ann went somewhere else
he got wilder
he broke a window
he stole a naked manikin
they put him in the asylum
he died there of something
and then he wasn’t
he was my friend

–Bob Bray

*

My colleague Bob Bray shared with me the above poem which he wrote in tribute to a high school friend, and I wanted to share it with the readers of this blog. I deeply admire this poem–its humanity and humility, and also its craft, its care. It is a gorgeous, understated elegy, an acknowledgement of both complexity and loss.





Turning the Bad Poem into the Great

16 01 2014

gabbert

Over at The French Exit, Eliza Gabbert critiques Danielle Cadena Deulen’s “The Needle, the Thread,” a poem included in the most recent issue of Crazyhorse.  Gabbert’s critique is multifaceted–from noting grammatical problems to registering that the poem “oozes sentimentality”–however, the heart of Gabbert’s critique, it seems to me, is the poem’s lack of a turn.  Gabbert notes that the poem contains a “pretty flat register of emotion: awe all the way through.”  And, as a result, “there’s no real tension.”  What Gabbert would prefer is more drama; she states, “Give me a big Rilkean ending any day. But in a Rilke poem, you get 13 staid lines about a bust of Apollo before the flushed demand of the ending. There’s a sense of subtlety, a sense of balance.”  Rilke’s “Archaic Torso of Apollo,” of course, is famous for presenting a particularly stunning act of turning, of, in the words of M. L. Rosenthal, poetic “torque.”

In her contribution to the “Endless Structures” section of Structure & Surprise, Rachel Zucker discusses “Archaic Torso of Apollo” as a kind of turn that she calls “the Epiphanic structure.”  About poems using this kind of structure, this pattern of turns, Zucker states, “The pleasure in this kind of poem lies in the surprise (an ambush really) of the turn and the following resolution.  The sudden utterance at the end of the poem, sounding very much like a non sequitur, collides with description like a driver running a red light.  Whiplash, double-take, brief confusion ensues, but in this case, almost as soon as confusion registers, the rhetoric of the last line aggressively co-opts the description and defines the entire scene.  What seemed at first a rogue bit of language is suddenly manifested as the essence of the poem.  Dissonance gives way (rather quickly) to a feeling of rightness, of inevitability.”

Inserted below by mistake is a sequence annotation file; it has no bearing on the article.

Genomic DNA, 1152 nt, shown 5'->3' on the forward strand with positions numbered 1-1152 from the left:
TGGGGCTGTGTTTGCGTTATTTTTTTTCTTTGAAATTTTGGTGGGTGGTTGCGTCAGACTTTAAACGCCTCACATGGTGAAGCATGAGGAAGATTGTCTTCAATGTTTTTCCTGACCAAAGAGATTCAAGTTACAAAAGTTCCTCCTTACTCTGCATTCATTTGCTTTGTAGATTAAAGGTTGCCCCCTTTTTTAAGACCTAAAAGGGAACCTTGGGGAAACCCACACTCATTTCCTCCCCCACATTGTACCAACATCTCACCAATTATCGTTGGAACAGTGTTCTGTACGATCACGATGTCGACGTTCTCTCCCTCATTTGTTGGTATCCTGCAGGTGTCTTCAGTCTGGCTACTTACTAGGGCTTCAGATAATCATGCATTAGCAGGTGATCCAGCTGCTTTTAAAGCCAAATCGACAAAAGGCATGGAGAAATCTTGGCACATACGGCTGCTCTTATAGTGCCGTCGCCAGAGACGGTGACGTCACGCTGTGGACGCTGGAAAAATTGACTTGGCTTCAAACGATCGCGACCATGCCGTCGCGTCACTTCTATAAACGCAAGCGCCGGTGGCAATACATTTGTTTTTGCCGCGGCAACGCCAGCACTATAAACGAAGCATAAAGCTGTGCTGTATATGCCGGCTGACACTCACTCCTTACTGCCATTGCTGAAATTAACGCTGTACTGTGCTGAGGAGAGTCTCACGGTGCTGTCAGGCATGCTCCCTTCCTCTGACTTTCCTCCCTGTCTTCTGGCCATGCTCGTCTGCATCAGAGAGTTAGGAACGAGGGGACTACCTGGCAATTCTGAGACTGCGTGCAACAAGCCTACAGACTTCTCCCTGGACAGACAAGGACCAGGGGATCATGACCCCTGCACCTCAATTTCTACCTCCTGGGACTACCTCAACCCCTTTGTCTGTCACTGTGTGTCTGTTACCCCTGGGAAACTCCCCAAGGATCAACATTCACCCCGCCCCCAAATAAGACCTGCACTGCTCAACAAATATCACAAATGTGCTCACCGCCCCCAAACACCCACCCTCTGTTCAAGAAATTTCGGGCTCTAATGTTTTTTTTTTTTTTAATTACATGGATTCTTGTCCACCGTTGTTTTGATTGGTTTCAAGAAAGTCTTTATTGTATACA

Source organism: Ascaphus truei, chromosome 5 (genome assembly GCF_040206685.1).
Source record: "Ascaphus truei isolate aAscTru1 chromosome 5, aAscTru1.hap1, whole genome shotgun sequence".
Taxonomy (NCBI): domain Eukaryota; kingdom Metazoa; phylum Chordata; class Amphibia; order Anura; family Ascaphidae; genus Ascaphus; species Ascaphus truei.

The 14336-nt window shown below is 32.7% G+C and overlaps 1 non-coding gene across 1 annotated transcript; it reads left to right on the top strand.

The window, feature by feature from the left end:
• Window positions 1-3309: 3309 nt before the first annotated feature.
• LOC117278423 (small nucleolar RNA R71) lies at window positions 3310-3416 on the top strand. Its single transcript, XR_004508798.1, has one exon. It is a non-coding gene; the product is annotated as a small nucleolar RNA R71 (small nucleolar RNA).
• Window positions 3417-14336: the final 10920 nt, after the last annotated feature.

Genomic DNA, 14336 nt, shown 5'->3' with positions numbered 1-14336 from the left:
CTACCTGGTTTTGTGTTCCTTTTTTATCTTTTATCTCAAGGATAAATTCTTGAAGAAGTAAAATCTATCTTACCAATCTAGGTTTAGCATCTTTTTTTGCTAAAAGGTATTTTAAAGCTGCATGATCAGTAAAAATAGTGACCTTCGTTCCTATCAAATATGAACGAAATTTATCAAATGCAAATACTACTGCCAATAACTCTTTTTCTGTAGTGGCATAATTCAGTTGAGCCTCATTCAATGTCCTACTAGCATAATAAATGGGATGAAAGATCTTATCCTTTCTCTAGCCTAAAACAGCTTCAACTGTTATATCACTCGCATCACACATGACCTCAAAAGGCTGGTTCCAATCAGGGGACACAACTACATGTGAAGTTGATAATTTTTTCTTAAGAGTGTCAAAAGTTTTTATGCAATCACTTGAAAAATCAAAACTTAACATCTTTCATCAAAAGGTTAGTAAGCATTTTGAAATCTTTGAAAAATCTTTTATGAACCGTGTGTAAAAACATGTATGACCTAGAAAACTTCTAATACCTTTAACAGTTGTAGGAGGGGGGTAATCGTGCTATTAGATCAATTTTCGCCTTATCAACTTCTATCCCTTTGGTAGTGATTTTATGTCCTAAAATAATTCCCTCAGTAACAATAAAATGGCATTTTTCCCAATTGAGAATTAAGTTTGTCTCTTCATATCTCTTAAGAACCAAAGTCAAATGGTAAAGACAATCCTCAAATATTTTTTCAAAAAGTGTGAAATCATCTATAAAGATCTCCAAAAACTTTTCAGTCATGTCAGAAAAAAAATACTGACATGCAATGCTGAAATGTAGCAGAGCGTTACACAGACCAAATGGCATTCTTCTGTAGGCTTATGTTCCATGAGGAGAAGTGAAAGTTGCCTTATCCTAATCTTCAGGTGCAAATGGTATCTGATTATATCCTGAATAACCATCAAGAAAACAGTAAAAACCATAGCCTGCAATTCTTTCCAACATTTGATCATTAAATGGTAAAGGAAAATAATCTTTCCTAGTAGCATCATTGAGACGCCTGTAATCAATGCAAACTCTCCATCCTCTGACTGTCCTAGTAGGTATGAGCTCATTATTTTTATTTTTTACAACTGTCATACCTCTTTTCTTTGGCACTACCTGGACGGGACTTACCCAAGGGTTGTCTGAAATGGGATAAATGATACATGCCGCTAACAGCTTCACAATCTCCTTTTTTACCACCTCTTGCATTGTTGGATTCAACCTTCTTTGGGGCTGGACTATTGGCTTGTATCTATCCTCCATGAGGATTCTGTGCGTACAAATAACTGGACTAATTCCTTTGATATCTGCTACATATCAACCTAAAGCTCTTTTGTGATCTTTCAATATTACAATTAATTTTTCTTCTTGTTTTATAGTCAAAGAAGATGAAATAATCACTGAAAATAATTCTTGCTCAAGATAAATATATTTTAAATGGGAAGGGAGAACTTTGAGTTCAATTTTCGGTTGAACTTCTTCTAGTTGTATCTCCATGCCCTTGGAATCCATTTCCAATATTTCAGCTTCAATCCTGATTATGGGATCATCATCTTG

Sure, some interesting poems don’t turn much at all–consider Ron Padgett’s “Nothing in That Drawer” or Peter Gizzi’s “Protest Song.”  And, of course, it’s a tall order for any poem to approach the strange majesty, the authority, of Rilke’s poem.  And there certainly are ways to value “The Needle, the Thread” outside of its relationship with the turn.  However, it also generally is the case that most successful poems work the way that Randall Jarrell says they do–Jarrell states, “A successful poem starts from one position and ends at a very different one, often a contradictory or opposite one; yet there has been no break in the unity of the poem.”  That is to say, they, as Gabbert notes in the comments section of her post, “surprise.”

*

Danielle Cadena Deulen’s “Corrida de Toros, it seems to me, is a Jarrellian “successful poem”–check it out here.





Super, Smart!

15 11 2013

FULL DISCLOSURE

The wise old
beginner—an applecheeked boy

practically—
born

laughing
into a huge white beard

is a sometime
friend and weird-

ly potent little
notion of mine

when-
ever I feel—that one

too many
lids are closing—

*

Since I don’t know how long, my friend and former student Dan Smart has been posting (at least!) a poem / day on Facebook.  Just at the level of quantity, it’s an impressive project.  What makes the project truly awesome, however, is the quality of the poems–so many sudden revelations and glorious surprises!

As with so many of Dan’s poems, “Full Disclosure” grabbed my attention.  And, as it seemed to me to be a new emblem poem, I thought I’d post it here for fans of the turn.

Many thanks to Dan for granting permission to reprint the poem, and for sharing his daily discoveries over on Facebook.